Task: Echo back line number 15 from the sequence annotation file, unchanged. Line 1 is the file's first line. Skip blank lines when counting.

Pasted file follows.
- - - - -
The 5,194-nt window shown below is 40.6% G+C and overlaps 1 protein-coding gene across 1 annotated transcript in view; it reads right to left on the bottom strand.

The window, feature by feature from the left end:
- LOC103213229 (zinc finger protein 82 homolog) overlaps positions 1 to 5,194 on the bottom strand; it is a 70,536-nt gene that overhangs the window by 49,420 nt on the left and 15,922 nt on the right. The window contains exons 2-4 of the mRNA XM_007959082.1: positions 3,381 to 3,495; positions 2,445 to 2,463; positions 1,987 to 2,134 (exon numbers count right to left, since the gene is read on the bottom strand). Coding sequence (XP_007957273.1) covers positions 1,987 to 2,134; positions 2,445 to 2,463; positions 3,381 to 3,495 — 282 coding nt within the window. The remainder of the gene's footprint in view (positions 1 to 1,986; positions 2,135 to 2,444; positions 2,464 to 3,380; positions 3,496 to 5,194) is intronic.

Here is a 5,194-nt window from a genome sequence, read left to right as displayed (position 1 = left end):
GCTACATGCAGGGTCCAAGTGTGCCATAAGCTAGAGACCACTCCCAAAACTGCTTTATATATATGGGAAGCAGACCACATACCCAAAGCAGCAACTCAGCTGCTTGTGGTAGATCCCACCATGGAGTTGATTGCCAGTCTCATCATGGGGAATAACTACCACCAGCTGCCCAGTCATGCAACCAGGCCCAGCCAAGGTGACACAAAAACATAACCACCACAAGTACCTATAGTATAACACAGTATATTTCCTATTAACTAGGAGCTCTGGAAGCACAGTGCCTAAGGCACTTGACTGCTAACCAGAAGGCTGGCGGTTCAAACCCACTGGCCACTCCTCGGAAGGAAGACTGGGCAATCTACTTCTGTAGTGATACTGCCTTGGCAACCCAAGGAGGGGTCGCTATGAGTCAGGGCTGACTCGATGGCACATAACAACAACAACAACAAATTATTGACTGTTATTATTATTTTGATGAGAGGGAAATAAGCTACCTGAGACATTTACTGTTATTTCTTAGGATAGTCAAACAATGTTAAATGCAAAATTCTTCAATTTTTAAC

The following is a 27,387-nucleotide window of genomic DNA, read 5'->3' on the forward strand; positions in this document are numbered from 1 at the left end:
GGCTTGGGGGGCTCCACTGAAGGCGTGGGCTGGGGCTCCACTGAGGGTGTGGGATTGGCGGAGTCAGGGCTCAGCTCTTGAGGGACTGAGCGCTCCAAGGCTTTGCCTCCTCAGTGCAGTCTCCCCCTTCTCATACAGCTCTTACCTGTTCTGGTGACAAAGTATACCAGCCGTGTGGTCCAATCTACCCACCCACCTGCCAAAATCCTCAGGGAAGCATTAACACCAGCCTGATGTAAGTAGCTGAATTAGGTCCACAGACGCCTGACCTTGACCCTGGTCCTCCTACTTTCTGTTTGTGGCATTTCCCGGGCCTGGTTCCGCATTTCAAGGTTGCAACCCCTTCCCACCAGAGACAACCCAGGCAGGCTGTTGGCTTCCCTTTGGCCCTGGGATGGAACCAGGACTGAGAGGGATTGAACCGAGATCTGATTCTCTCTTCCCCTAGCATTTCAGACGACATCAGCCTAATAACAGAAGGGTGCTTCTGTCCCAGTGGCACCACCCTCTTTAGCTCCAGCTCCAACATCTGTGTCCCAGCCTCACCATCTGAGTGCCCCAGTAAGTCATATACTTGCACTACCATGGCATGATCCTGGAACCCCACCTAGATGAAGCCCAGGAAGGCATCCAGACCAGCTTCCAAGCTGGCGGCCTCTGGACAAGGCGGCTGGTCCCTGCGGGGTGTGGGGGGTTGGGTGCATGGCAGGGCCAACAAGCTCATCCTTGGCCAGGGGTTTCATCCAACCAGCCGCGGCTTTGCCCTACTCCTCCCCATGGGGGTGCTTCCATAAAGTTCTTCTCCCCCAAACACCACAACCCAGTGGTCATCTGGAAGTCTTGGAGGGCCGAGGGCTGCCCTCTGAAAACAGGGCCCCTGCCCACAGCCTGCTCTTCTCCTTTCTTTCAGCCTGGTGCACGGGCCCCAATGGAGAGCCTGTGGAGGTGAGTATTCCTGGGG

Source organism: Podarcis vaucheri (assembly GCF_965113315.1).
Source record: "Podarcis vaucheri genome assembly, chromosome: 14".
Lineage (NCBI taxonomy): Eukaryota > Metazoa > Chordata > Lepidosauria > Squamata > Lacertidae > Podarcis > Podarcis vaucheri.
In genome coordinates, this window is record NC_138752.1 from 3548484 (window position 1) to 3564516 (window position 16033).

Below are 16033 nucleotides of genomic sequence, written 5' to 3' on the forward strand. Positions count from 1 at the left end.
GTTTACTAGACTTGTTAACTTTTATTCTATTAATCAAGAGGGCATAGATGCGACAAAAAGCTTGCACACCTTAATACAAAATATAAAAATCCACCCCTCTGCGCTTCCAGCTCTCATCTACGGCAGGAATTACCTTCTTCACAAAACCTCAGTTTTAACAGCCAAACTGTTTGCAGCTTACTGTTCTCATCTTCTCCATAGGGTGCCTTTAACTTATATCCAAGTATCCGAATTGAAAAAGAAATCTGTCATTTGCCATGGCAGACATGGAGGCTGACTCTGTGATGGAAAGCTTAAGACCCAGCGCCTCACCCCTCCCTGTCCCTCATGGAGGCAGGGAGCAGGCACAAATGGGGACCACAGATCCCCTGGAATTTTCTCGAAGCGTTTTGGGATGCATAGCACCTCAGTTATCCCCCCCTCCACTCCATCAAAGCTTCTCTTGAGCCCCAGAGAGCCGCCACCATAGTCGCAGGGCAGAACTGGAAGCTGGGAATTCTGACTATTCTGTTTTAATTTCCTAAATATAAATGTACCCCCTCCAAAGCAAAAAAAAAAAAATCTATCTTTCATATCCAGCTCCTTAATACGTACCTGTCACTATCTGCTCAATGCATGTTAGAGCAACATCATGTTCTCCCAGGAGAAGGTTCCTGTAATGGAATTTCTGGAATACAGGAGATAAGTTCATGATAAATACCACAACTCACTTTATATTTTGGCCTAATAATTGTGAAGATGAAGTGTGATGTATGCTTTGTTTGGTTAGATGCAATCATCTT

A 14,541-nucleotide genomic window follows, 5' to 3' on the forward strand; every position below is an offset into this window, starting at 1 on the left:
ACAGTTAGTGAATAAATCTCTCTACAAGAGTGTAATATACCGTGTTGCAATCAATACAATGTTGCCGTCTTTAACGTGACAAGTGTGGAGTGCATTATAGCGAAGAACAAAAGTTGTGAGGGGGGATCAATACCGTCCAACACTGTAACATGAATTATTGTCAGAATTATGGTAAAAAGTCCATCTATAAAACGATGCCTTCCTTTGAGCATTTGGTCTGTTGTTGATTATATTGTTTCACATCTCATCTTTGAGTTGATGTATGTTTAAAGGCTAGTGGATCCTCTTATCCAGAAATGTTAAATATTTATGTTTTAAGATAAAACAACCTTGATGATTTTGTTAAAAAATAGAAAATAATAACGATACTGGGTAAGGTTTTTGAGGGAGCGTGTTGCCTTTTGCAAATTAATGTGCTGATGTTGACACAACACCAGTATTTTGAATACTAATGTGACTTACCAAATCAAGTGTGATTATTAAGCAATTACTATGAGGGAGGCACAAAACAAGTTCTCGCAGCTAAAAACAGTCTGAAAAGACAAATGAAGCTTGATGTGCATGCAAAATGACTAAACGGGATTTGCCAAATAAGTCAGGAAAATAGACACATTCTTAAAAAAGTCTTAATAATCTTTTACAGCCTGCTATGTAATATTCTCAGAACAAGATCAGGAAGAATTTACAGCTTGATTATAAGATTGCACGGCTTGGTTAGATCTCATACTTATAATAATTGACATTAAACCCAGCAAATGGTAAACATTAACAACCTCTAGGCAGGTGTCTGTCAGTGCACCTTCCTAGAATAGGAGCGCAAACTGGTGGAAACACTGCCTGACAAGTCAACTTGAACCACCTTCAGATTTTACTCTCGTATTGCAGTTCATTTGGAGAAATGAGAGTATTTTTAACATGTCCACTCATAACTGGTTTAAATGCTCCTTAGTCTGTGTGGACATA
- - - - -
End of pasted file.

ACAGTTAGTGAATAAATCTCTCTACAAGAGTGTAATATACCGTGTTGCAATCAATACAATGTTGCCGTCTTTAACGTGACAAGTGTGGAGTGCATTATAGCGAAGAACAAAAGTTGTGAGGGGGGATCAATACCGTCCAACACTGTAACATGAATTATTGTCAGAATTATGGTAAAAAGTCCATCTATAAAACGATGCCTTCCTTTGAGCATTTGGTCTGTTGTTGATTATATTGTTTCACATCTCATCTTTGAGTTGATGTATGTTTAAAGGCTAGTGGATCCTCTTATCCAGAAATGTTAAATATTTATGTTTTAAGATAAAACAACCTTGATGATTTTGTTAAAAAATAGAAAATAATAACGATACTGGGTAAGGTTTTTGAGGGAGCGTGTTGCCTTTTGCAAATTAATGTGCTGATGTTGACACAACACCAGTATTTTGAATACTAATGTGACTTACCAAATCAAGTGTGATTATTAAGCAATTACTATGAGGGAGGCACAAAACAAGTTCTCGCAGCTAAAAACAGTCTGAAAAGACAAATGAAGCTTGATGTGCATGCAAAATGACTAAACGGGATTTGCCAAATAAGTCAGGAAAATAGACACATTCTTAAAAAAGTCTTAATAATCTTTTACAGCCTGCTATGTAATATTCTCAGAACAAGATCAGGAAGAATTTACAGCTTGATTATAAGATTGCACGGCTTGGTTAGATCTCATACTTATAATAATTGACATTAAACCCAGCAAATGGTAAACATTAACAACCTCTAGGCAGGTGTCTGTCAGTGCACCTTCCTAGAATAGGAGCGCAAACTGGTGGAAACACTGCCTGACAAGTCAACTTGAACCACCTTCAGATTTTACTCTCGTATTGCAGTTCATTTGGAGAAATGAGAGTATTTTTAACATGTCCACTCATAACTGGTTTAAATGCTCCTTAGTCTGTGTGGACATA